San Auth reed beds

Here is the initial sludge flow into the new reed bed facilities at the Bradford Sanitary Authority wastewater treatment plant. The beds replaced the former sand beds as a greener sludge dewatering system.

Topics discussed at Tuesday afternoon’s meeting of the Bradford Sanitary Authority included the authority’s development of a GIS program, as well as the ongoing COVID-19 pandemic.

Board members watched a presentation on the status of the authority’s ongoing GIS program development, which included digital maps of the entire sanitary and stormwater systems.

“From mobile devices, BSA staff can now retrieve a great deal of information about any feature of the collection systems, such as location, materials of construction, depth, size, flow direction, service dates, and view photos and videos of these system features,” Executive Director Rick Brocius told The Era after the meeting. “This remote access via an iPad, smartphone, or laptop, has greatly increased the accuracy of information when marking underground infrastructure in response to PA One-Calls.”

Since 2019, authority staff have used the Workforce module of the GIS program to assign, schedule and record all sanitary and stormwater work.

“The Workforce module is also linked directly to the digital GIS maps such that all work locations are populated to the digital maps of the sanitary and storm systems throughout the city,” Brocius said.

Once staff finishes assessing the condition of the systems, they can use the GIS program to plan long-range repairs and rehabilitation.

“National statistics support that planned infrastructure rehabilitation is five times less expensive than reacting to emergency repairs,” Brocius noted. “The GIS program is key to identifying where repair dollars are best utilized and will improve the long-range capital budget planning process.”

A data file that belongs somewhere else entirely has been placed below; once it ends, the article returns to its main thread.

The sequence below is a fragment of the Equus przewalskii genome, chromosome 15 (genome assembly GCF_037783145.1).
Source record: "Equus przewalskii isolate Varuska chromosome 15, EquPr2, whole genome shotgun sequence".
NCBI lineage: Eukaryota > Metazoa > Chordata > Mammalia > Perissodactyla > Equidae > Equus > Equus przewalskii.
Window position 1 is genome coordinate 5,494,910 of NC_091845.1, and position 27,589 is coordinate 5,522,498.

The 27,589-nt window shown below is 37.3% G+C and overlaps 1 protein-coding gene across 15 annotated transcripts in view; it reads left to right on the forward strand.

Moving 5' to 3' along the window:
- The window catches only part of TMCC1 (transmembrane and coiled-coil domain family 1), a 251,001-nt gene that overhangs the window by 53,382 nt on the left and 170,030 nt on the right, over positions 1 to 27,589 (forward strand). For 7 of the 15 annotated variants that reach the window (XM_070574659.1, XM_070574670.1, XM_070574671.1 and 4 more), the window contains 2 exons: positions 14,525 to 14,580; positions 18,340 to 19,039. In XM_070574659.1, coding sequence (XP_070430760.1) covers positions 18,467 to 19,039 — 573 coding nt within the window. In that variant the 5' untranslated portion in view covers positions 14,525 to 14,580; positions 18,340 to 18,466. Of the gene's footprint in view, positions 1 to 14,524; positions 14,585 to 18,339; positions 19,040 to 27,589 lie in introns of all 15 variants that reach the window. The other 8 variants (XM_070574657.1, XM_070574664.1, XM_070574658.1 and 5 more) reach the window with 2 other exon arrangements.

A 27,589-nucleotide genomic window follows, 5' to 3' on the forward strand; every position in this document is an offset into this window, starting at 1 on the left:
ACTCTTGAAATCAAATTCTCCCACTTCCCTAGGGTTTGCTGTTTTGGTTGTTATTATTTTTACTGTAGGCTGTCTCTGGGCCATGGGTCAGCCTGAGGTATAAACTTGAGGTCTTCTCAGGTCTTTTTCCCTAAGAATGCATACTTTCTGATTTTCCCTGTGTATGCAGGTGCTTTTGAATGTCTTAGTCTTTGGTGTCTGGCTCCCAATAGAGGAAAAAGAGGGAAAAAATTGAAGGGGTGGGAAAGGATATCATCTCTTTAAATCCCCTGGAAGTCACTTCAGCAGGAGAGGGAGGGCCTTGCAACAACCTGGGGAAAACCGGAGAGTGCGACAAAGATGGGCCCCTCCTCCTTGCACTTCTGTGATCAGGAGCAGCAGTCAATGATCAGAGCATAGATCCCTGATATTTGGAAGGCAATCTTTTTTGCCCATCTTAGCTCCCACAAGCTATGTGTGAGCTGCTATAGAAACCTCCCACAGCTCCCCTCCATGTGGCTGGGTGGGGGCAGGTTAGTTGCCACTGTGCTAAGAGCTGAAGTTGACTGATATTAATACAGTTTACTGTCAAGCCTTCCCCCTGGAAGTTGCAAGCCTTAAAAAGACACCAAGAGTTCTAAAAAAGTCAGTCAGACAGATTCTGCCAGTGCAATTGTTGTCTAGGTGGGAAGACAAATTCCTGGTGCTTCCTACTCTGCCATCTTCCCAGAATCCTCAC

Authority members also discussed the impacts of the COVID-19 crisis.

They are monitoring guidance from organizations such as the Pennsylvania Municipal Authorities Association, the state Department of Health and the Centers for Disease Control and Prevention on any potential coronavirus exposure to wastewater workers. All training and conferences authority staff had planned to attend have been canceled or postponed.

Brocius announced a milestone achieved by authority staff: On March 10, they delivered the first flows of digested wastewater sludge to the new reed bed facilities.

The reed beds were grown in 2019 to replace sand beds previously used for dewatering the sludge.

“The reed bed operation is a green alternative to sludge disposal made possible through the phase 3 wastewater treatment plant upgrades,” Brocius explained.

He noted that it’s likely they will be able to discontinue the practice of hauling sludge to the landfill in the coming months with the new treatment.

Brocius reported on the upcoming construction season, too.

The authority is in the planning stages for projects in the sanitary and stormwater systems, and they are hopeful they authority will be awarded a $382,000 grant for sanitary system repairs.

“In addition to our own list of projects, BSA staff are also coordinating work with city streetscape projects, the Elm Street bridge replacement project, and the water authority main water line project where sanitary or storm lines may be impacted,” Brocius said.

The authority received its new Bobcat track-loader, which Brocius said “will be a great asset to the treatment plant for support of the reed bed operations and building and grounds work.”

The field crew will be able to use the loader on sanitary and storm system projects. With a street sweeper attachment, it can help with post-storm cleanup, too.

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